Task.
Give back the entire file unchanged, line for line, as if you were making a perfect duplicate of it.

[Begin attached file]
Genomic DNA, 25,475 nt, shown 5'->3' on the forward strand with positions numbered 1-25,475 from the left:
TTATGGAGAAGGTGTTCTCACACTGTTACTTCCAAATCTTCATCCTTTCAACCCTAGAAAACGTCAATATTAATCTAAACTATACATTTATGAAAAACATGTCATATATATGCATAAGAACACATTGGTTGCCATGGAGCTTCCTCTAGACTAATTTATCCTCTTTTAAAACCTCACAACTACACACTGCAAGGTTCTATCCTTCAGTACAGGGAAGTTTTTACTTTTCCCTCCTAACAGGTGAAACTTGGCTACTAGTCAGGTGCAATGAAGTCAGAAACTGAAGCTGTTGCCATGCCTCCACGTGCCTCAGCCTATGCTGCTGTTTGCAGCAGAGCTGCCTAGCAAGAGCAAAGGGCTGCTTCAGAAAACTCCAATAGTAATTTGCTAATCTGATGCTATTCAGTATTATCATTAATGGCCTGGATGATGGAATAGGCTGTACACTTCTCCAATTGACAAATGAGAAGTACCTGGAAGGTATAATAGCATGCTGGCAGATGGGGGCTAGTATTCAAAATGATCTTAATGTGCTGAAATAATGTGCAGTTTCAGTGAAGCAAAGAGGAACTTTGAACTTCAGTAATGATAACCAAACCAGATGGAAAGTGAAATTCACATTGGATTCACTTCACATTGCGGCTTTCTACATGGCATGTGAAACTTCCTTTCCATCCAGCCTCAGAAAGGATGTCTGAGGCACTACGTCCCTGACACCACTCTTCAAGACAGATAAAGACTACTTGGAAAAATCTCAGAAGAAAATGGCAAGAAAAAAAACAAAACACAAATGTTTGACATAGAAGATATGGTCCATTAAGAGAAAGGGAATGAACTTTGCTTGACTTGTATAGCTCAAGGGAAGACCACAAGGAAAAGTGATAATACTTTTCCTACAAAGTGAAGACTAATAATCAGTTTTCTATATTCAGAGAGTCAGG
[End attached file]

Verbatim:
Genomic DNA, 25,475 nt, shown 5'->3' on the forward strand with positions numbered 1-25,475 from the left:
TTATGGAGAAGGTGTTCTCACACTGTTACTTCCAAATCTTCATCCTTTCAACCCTAGAAAACGTCAATATTAATCTAAACTATACATTTATGAAAAACATGTCATATATATGCATAAGAACACATTGGTTGCCATGGAGCTTCCTCTAGACTAATTTATCCTCTTTTAAAACCTCACAACTACACACTGCAAGGTTCTATCCTTCAGTACAGGGAAGTTTTTACTTTTCCCTCCTAACAGGTGAAACTTGGCTACTAGTCAGGTGCAATGAAGTCAGAAACTGAAGCTGTTGCCATGCCTCCACGTGCCTCAGCCTATGCTGCTGTTTGCAGCAGAGCTGCCTAGCAAGAGCAAAGGGCTGCTTCAGAAAACTCCAATAGTAATTTGCTAATCTGATGCTATTCAGTATTATCATTAATGGCCTGGATGATGGAATAGGCTGTACACTTCTCCAATTGACAAATGAGAAGTACCTGGAAGGTATAATAGCATGCTGGCAGATGGGGGCTAGTATTCAAAATGATCTTAATGTGCTGAAATAATGTGCAGTTTCAGTGAAGCAAAGAGGAACTTTGAACTTCAGTAATGATAACCAAACCAGATGGAAAGTGAAATTCACATTGGATTCACTTCACATTGCGGCTTTCTACATGGCATGTGAAACTTCCTTTCCATCCAGCCTCAGAAAGGATGTCTGAGGCACTACGTCCCTGACACCACTCTTCAAGACAGATAAAGACTACTTGGAAAAATCTCAGAAGAAAATGGCAAGAAAAAAAACAAAACACAAATGTTTGACATAGAAGATATGGTCCATTAAGAGAAAGGGAATGAACTTTGCTTGACTTGTATAGCTCAAGGGAAGACCACAAGGAAAAGTGATAATACTTTTCCTACAAAGTGAAGACTAATAATCAGTTTTCTATATTCAGAGAGTCAGG